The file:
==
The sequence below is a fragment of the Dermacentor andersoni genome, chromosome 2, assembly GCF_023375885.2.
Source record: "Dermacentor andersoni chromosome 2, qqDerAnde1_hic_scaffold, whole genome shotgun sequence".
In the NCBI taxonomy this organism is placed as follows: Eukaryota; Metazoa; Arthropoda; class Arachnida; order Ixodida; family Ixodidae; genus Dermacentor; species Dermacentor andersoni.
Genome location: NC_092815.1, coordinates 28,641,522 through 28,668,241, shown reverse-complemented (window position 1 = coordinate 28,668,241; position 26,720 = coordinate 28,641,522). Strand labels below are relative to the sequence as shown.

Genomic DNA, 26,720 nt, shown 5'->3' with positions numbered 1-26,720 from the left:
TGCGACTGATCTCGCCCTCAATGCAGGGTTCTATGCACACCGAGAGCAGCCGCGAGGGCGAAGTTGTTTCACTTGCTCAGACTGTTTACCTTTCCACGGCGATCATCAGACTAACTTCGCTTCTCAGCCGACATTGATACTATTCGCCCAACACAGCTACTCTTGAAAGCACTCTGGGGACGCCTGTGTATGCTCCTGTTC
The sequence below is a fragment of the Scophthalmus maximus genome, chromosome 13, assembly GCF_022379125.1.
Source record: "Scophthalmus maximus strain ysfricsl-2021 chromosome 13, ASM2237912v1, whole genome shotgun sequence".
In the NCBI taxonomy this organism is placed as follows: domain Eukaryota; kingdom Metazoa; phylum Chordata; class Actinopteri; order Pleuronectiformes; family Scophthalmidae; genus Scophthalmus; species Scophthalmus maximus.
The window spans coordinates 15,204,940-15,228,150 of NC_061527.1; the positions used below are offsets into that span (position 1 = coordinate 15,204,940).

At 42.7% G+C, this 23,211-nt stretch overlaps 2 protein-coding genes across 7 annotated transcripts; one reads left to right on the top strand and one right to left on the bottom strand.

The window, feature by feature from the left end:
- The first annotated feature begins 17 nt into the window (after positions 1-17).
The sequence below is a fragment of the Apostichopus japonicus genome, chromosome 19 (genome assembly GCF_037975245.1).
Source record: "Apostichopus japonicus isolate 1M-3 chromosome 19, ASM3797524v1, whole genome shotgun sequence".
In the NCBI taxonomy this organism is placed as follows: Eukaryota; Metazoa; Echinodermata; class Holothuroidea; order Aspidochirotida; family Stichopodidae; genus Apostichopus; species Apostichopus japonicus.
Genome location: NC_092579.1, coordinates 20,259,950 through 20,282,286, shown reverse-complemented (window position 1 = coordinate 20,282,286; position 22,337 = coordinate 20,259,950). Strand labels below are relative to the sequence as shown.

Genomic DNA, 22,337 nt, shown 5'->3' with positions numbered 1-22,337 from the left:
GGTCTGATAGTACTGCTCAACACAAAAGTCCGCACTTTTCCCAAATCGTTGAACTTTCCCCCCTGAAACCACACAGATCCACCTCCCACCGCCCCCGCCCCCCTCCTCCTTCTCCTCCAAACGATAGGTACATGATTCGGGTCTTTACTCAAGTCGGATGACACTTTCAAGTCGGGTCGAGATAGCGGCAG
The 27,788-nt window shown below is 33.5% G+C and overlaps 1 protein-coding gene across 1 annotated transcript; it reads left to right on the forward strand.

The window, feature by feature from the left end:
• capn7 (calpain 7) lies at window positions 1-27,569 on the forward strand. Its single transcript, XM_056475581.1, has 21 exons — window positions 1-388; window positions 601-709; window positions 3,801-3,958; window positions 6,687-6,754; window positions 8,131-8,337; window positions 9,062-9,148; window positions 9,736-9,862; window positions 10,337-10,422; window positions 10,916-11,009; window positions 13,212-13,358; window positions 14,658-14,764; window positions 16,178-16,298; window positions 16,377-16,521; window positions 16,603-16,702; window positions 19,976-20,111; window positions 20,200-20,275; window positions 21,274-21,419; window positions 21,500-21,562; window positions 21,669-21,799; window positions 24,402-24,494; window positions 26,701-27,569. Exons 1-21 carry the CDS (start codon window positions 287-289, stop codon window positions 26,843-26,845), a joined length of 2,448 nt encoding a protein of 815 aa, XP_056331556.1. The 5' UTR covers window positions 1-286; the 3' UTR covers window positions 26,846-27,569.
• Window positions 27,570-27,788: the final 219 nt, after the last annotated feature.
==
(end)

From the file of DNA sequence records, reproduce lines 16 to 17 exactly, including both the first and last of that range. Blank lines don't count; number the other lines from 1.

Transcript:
In the NCBI taxonomy this organism is placed as follows: Eukaryota; Metazoa; Echinodermata; class Holothuroidea; order Aspidochirotida; family Stichopodidae; genus Apostichopus; species Apostichopus japonicus.
Genome location: NC_092579.1, coordinates 20,259,950 through 20,282,286, shown reverse-complemented (window position 1 = coordinate 20,282,286; position 22,337 = coordinate 20,259,950). Strand labels below are relative to the sequence as shown.